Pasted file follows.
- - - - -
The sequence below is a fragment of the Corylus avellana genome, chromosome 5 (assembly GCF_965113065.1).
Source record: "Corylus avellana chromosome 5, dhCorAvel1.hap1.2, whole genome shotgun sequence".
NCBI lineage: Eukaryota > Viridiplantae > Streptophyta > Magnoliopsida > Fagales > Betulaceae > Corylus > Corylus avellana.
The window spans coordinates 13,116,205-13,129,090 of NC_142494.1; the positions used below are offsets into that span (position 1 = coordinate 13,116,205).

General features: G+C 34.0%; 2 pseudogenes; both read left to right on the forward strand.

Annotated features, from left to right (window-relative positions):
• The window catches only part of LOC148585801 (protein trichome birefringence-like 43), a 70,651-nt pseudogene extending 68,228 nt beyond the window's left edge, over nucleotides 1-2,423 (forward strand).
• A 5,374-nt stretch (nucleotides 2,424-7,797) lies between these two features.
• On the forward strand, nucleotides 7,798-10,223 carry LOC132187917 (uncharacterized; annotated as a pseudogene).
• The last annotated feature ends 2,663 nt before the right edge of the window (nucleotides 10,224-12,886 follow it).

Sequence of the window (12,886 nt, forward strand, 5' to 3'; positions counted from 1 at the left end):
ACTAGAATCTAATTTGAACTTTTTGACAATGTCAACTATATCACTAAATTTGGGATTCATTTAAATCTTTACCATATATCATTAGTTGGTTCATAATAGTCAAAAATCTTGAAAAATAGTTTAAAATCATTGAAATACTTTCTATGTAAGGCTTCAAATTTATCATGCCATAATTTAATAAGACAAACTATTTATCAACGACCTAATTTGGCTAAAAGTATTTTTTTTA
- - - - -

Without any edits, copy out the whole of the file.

The sequence below is a fragment of the Corylus avellana genome, chromosome 5 (assembly GCF_965113065.1).
Source record: "Corylus avellana chromosome 5, dhCorAvel1.hap1.2, whole genome shotgun sequence".
NCBI lineage: Eukaryota > Viridiplantae > Streptophyta > Magnoliopsida > Fagales > Betulaceae > Corylus > Corylus avellana.
The window spans coordinates 13,116,205-13,129,090 of NC_142494.1; the positions used below are offsets into that span (position 1 = coordinate 13,116,205).

General features: G+C 34.0%; 2 pseudogenes; both read left to right on the forward strand.

Annotated features, from left to right (window-relative positions):
• The window catches only part of LOC148585801 (protein trichome birefringence-like 43), a 70,651-nt pseudogene extending 68,228 nt beyond the window's left edge, over nucleotides 1-2,423 (forward strand).
• A 5,374-nt stretch (nucleotides 2,424-7,797) lies between these two features.
• On the forward strand, nucleotides 7,798-10,223 carry LOC132187917 (uncharacterized; annotated as a pseudogene).
• The last annotated feature ends 2,663 nt before the right edge of the window (nucleotides 10,224-12,886 follow it).

Sequence of the window (12,886 nt, forward strand, 5' to 3'; positions counted from 1 at the left end):
ACTAGAATCTAATTTGAACTTTTTGACAATGTCAACTATATCACTAAATTTGGGATTCATTTAAATCTTTACCATATATCATTAGTTGGTTCATAATAGTCAAAAATCTTGAAAAATAGTTTAAAATCATTGAAATACTTTCTATGTAAGGCTTCAAATTTATCATGCCATAATTTAATAAGACAAACTATTTATCAACGACCTAATTTGGCTAAAAGTATTTTTTTTA